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USDA Announces April 2022 USDA Tribal Consultation on Barriers and Equity

Press Release
Release No.
USDA No. 0071.22
Contact: FNS Press Team

WASHINGTON, April 4, 2022 - The U.S. Department of Agriculture announces the “USDA Tribal Consultations on Barriers/Equity: Annual Progress Report & Feedback for Next Steps.” This five-day consultation series follows up on the March 2021 consultations held in response to President Biden’s Executive Order on Advancing Racial Equity and Support for Underserved Communities. Tribal leaders have requested USDA affirm how staff are incorporating tribal input on barriers to effectively accessing programs. From April 11 through 18, USDA consulting officials will highlight progress made since last year’s consultation and discuss potential solutions for ongoing issues with tribal nation representatives.

“For too long, tribal nations and individuals have had barriers to USDA services and programs,” said USDA Office of Tribal Relations Director Heather Dawn Thompson. “In addition to these consultations, we are conducting a top-to-bottom review of our statutory authorities to see where we can empower tribal nations and support tribal self-determination through our programs.”

Since the first consultation on equity and barriers in March 2021, USDA agencies have implemented changes to remove barriers to service for tribal nations. Among the improvements:

  • Agriculture Secretary Vilsack has directed USDA to explore opportunities expanding tribal self-determination across USDA programming. USDA’s Food and Nutrition Service awarded $3.5 million to eight tribal nations for a project that, for the first time, allows them to purchase some of the foods for their tribe through the Food Distribution Program on Indian Reservations (FDPIR).
  • Tribal leaders requested USDA better recognize their sovereignty and jurisdictional authority when financing infrastructure projects. USDA’s Rural Development has required tribal resolutions of support for non-tribal applicants intending to serve tribal land and compliance with tribal law for projects within Indian Country under the ReConnect program.
  • Tribal leaders called on USDA to better meet tribal treaty obligations. In collaboration with the Department of the Interior and Oklahoma State University, USDA is developing and regularly updating a tribal treaty rights database to better understand and fulfill these obligations.

Each day of the April 11-18 consultations will focus on different themes that are key priority areas for the Biden-Harris Administration. On each day, senior USDA consulting officials from each agency will listen to concerns from official representatives from among the 574 federally recognized tribal nations. Before each consultation, tribal organizations will facilitate caucuses to support tribal leaders in discussing these issues.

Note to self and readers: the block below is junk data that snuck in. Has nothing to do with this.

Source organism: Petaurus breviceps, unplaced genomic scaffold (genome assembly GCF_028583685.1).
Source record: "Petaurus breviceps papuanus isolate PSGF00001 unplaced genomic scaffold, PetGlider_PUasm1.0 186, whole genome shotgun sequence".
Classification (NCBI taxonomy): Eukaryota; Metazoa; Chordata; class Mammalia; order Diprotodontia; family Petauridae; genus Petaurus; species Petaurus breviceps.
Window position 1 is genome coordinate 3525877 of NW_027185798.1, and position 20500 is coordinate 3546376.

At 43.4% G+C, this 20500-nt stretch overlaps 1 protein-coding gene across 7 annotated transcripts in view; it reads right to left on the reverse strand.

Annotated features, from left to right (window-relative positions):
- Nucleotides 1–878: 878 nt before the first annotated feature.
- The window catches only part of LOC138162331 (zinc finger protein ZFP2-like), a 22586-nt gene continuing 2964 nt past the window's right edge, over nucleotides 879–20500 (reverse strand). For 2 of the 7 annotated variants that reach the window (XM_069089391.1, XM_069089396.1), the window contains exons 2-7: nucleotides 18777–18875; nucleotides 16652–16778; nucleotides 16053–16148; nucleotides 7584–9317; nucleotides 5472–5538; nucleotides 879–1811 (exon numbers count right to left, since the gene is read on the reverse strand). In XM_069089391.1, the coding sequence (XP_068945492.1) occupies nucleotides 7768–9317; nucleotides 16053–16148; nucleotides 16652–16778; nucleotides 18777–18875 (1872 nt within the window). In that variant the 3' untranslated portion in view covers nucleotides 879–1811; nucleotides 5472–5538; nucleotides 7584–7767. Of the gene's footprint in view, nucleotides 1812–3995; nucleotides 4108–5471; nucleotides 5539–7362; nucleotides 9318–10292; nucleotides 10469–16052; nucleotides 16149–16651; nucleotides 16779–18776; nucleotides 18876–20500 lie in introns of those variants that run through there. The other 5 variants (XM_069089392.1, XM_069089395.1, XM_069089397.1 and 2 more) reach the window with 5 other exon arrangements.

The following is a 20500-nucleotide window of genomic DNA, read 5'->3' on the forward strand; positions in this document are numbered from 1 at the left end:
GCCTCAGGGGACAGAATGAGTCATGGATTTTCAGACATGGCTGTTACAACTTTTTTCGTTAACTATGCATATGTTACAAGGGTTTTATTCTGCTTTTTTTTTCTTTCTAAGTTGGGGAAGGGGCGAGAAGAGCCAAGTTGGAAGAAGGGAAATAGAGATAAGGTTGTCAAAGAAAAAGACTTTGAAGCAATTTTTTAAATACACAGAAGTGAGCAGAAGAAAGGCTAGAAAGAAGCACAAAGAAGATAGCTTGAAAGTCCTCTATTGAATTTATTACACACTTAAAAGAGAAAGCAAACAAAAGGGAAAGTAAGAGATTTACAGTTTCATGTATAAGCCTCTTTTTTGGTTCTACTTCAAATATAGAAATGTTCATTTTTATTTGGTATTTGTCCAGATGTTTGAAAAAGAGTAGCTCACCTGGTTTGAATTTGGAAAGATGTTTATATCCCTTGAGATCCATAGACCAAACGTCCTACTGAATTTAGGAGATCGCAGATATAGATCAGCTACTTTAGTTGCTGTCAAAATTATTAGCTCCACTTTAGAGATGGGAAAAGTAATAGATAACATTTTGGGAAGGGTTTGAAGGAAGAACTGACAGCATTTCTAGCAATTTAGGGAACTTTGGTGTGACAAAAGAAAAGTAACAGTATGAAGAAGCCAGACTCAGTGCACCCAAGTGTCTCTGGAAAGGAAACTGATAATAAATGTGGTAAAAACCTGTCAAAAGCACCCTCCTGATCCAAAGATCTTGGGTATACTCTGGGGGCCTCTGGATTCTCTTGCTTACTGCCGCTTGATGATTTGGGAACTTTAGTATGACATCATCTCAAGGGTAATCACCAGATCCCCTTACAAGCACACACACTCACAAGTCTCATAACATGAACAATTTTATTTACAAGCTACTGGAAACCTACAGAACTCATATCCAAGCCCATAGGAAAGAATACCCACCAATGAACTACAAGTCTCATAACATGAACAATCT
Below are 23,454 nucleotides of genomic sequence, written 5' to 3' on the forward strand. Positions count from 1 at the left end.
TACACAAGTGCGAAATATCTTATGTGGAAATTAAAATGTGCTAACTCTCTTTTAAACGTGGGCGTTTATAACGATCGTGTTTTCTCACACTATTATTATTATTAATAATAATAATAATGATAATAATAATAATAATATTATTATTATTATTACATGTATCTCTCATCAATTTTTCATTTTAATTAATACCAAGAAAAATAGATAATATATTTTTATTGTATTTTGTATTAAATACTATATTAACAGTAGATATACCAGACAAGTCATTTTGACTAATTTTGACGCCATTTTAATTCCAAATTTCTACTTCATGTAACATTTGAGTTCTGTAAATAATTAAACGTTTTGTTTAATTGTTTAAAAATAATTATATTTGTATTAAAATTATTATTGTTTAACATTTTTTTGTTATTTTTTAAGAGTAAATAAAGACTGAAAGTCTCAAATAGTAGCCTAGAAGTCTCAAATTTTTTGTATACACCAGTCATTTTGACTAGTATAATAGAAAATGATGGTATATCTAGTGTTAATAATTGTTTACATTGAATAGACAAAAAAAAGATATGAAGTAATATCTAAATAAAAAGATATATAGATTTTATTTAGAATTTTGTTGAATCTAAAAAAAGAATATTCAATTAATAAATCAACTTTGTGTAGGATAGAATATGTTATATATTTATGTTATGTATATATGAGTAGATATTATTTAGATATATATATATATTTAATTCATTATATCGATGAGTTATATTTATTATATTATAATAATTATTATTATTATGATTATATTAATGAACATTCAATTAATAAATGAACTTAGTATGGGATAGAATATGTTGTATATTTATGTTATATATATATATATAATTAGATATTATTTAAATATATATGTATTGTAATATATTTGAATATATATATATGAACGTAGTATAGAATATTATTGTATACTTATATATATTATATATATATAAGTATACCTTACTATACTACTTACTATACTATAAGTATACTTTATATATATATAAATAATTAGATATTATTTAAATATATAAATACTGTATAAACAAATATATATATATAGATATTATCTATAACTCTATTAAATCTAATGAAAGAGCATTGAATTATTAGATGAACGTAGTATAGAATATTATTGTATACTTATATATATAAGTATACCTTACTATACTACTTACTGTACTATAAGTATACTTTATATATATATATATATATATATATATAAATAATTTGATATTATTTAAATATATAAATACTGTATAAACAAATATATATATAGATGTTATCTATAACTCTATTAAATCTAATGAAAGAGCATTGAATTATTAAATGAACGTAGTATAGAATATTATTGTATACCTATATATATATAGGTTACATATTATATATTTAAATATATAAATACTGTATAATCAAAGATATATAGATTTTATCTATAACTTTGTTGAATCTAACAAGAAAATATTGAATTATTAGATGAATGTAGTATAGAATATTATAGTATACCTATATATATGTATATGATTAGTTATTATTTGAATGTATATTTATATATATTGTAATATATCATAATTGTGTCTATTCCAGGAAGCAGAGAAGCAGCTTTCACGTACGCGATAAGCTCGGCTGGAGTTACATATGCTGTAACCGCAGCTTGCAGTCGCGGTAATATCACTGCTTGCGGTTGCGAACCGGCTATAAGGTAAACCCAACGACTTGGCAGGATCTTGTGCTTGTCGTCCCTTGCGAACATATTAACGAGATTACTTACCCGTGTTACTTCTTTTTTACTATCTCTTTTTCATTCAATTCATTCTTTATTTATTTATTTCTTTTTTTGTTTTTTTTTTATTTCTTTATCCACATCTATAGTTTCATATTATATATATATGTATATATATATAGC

Economic Development
Date: Monday, April 11, 2022
Time: 2:00-3:00 p.m. ET - Tribal Caucus
3:00-5:00 p.m. ET - Tribal Consultation

Food, Safety, and Trade
Date: Tuesday, April 12, 2022
Time: 2:00-3:00 p.m. ET - Tribal Caucus
3:00-5:00 p.m. ET - Tribal Consultation

Farming, Ranching, and Conservation
Date: Thursday, April 14, 2022
Time: 2:00-3:00 p.m. ET - Tribal Caucus
3:00-5:00 p.m. ET - Tribal Consultation

Forests and Public Lands
Date: Friday, April 15, 2022
Time: 2:00-3:00 p.m. ET - Tribal Caucus
3:00-5:00 p.m. ET - Tribal Consultation

Education and Research
Date: Monday, April 18, 2022
Time: 2:00-3:00 p.m. ET - Tribal Caucus
3:00-5:00 p.m. ET - Tribal Consultation

On March 10, 2022, the USDA Office of Tribal Relations distributed "Dear Tribal Leader" letters announcing these consultation sessions to Indian Country. These tribal consultations are formal, government-to-government meetings between USDA officials and tribal nations. Tribal organizations, tribal citizens, and tribal nation staff are welcome to attend. Elected tribal leaders, proxy representatives with authority to speak on behalf of a tribal nation, and USDA consulting officials have speaking roles at these events. USDA agencies and offices host consultations throughout the year to hear from tribal nations about how USDA policies and programs can be developed to better support tribal nation interests. For the latest list of consultations across the department, visit

USDA touches the lives of all Americans each day in so many positive ways. In the Biden-Harris Administration, USDA is transforming America’s food system with a greater focus on more resilient local and regional food production, fairer markets for all producers, ensuring access to safe, healthy and nutritious food in all communities, building new markets and streams of income for farmers and producers using climate smart food and forestry practices, making historic investments in infrastructure and clean energy capabilities in rural America, and committing to equity across the department by removing systemic barriers and building a workforce more representative of America. To learn more, visit


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Page updated: December 29, 2022